Sekiro Is Not From Software’s Best Ninja Video Game

When a ninja throws an industrial wrecking ball into the oozing carapace of a badly beaten spider the size and girth of an adult sperm whale on the night of a full moon, it must make a specific sound. Nothing in reality sounds like 12,000 pounds of forged steel connecting with demonic exoskeleton and bloody trichobothria at the precise moment a shadow warrior flips into the night sky with all the weight and incident of a butterfly alighting from an ear of corn. There’s got to be a German or Russian word with this exact meaning, an onomatopoeia that is both the sound itself and the name for all ninja wrecking ball throws made against giant spiders. I have no experience with this sonorous tone, even though I’ve played through the first mission of From Software’s Ninja Blade about a dozen times. Hearing the sound of the wrecking ball connecting with the spider is impossible for me. Every time I play the game and get to this moment, I’m too busy reflexively screaming, “OHHHH DAAAAAMMMMN!” to hear what’s happening in the game. I can’t help it. I’m not a ninja. I’m only human and I have to react appropriately when something that totally sweet happens.

Ninja Blade is From Software’s best ninja game of all time, including Sekiro: Shadows Die Twice. At least it’s the best version of a specific type of ninja game.

Ninja Blade is many other things as well. It was the last major original action game made by From Software before it released Demon’s Souls and gained global renown for the uncompromising, singular take on roleplaying and fantasy that has dominated its output since. Arriving at the beginning of 2009, Ninja Blade also capped an era for the developer, a transition from the PlayStation 2 and Xbox to the PlayStation 3 and Xbox 360’s reign. During that stretch, From was best known for spectacularly weird schlock games that were as memorable for their aesthetics and bananas stories as they were for their mechanical jankiness. It was an evolutionary dead end for 3D action games as they were conceived during that hardware epoch. From Software blended Devil May Cry’s penchant for hilarious, awesome spectacle, with God of War’s use of simple, timed button presses that let you interact with those big scenes, and the leather fetish ninja nonsense of 2004’s Ninja Gaiden, adding its own surrealist bent that was best embodied by the developers two Xbox Otogi games. Ninja Blade attempted to make a definitive statement out of a decade of  2000s 3D action games about shoving giant swords into preposterous monsters.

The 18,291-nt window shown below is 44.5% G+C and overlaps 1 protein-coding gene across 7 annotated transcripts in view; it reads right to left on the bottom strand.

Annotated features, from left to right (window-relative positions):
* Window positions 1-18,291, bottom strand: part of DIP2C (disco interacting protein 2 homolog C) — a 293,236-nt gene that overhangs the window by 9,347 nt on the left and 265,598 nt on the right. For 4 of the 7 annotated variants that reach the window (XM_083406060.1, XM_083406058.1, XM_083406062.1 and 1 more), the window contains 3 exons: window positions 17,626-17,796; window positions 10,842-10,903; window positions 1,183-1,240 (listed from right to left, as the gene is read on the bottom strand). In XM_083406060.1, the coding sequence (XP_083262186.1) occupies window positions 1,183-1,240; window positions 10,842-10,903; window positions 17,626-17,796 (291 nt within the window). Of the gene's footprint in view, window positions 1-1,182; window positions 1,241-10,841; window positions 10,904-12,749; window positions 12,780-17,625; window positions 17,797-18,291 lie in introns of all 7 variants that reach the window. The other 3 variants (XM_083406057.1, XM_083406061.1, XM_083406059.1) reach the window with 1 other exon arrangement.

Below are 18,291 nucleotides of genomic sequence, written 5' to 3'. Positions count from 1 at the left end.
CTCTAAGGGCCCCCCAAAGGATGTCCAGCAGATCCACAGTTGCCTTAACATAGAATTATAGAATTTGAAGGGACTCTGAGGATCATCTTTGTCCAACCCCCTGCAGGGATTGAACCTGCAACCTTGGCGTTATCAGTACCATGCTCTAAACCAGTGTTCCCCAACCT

Ninja Blade didn’t achieve that goal. Despite the subdued color palette and dour violence — there’s a look and feel at work here that would carry over into From’s cycle of Souls gamesNinja Blade is a good looking game. It was developed as an exclusive for Microsoft Game Studios and setpieces like that first boss fight against a demon spider on a skyscraper rooftop make particularly good use of the Xbox 360’s horsepower, enabling the game to capture a specific tone. The action, however, suffered from the same awkward execution that marred almost everything  From Software churned out during its first 15 years as a studio.